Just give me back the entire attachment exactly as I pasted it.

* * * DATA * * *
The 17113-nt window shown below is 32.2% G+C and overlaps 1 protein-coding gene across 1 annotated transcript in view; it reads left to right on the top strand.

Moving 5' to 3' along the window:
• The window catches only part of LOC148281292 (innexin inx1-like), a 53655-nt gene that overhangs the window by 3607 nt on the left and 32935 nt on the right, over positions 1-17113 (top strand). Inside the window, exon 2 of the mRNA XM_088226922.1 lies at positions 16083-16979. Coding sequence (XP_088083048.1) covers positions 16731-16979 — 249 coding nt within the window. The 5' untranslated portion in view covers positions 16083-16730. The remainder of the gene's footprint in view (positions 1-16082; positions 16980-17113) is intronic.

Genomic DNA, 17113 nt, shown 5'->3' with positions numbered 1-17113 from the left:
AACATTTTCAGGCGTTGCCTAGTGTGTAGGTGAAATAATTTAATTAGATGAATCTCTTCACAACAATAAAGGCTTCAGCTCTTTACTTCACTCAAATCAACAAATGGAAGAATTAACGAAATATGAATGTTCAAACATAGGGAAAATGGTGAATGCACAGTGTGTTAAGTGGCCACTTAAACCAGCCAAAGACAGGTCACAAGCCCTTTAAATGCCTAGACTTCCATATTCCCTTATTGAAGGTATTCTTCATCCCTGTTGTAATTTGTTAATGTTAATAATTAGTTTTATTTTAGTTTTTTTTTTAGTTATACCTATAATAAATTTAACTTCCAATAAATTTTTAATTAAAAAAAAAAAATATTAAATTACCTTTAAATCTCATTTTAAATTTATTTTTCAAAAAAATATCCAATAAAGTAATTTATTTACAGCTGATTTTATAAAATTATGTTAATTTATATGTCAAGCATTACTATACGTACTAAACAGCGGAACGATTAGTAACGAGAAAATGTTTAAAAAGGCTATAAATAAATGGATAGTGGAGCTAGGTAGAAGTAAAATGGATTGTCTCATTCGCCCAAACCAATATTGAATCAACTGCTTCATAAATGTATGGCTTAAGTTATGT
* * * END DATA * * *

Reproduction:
The 17113-nt window shown below is 32.2% G+C and overlaps 1 protein-coding gene across 1 annotated transcript in view; it reads left to right on the top strand.

Moving 5' to 3' along the window:
• The window catches only part of LOC148281292 (innexin inx1-like), a 53655-nt gene that overhangs the window by 3607 nt on the left and 32935 nt on the right, over positions 1-17113 (top strand). Inside the window, exon 2 of the mRNA XM_088226922.1 lies at positions 16083-16979. Coding sequence (XP_088083048.1) covers positions 16731-16979 — 249 coding nt within the window. The 5' untranslated portion in view covers positions 16083-16730. The remainder of the gene's footprint in view (positions 1-16082; positions 16980-17113) is intronic.

Genomic DNA, 17113 nt, shown 5'->3' with positions numbered 1-17113 from the left:
AACATTTTCAGGCGTTGCCTAGTGTGTAGGTGAAATAATTTAATTAGATGAATCTCTTCACAACAATAAAGGCTTCAGCTCTTTACTTCACTCAAATCAACAAATGGAAGAATTAACGAAATATGAATGTTCAAACATAGGGAAAATGGTGAATGCACAGTGTGTTAAGTGGCCACTTAAACCAGCCAAAGACAGGTCACAAGCCCTTTAAATGCCTAGACTTCCATATTCCCTTATTGAAGGTATTCTTCATCCCTGTTGTAATTTGTTAATGTTAATAATTAGTTTTATTTTAGTTTTTTTTTTAGTTATACCTATAATAAATTTAACTTCCAATAAATTTTTAATTAAAAAAAAAAAATATTAAATTACCTTTAAATCTCATTTTAAATTTATTTTTCAAAAAAATATCCAATAAAGTAATTTATTTACAGCTGATTTTATAAAATTATGTTAATTTATATGTCAAGCATTACTATACGTACTAAACAGCGGAACGATTAGTAACGAGAAAATGTTTAAAAAGGCTATAAATAAATGGATAGTGGAGCTAGGTAGAAGTAAAATGGATTGTCTCATTCGCCCAAACCAATATTGAATCAACTGCTTCATAAATGTATGGCTTAAGTTATGT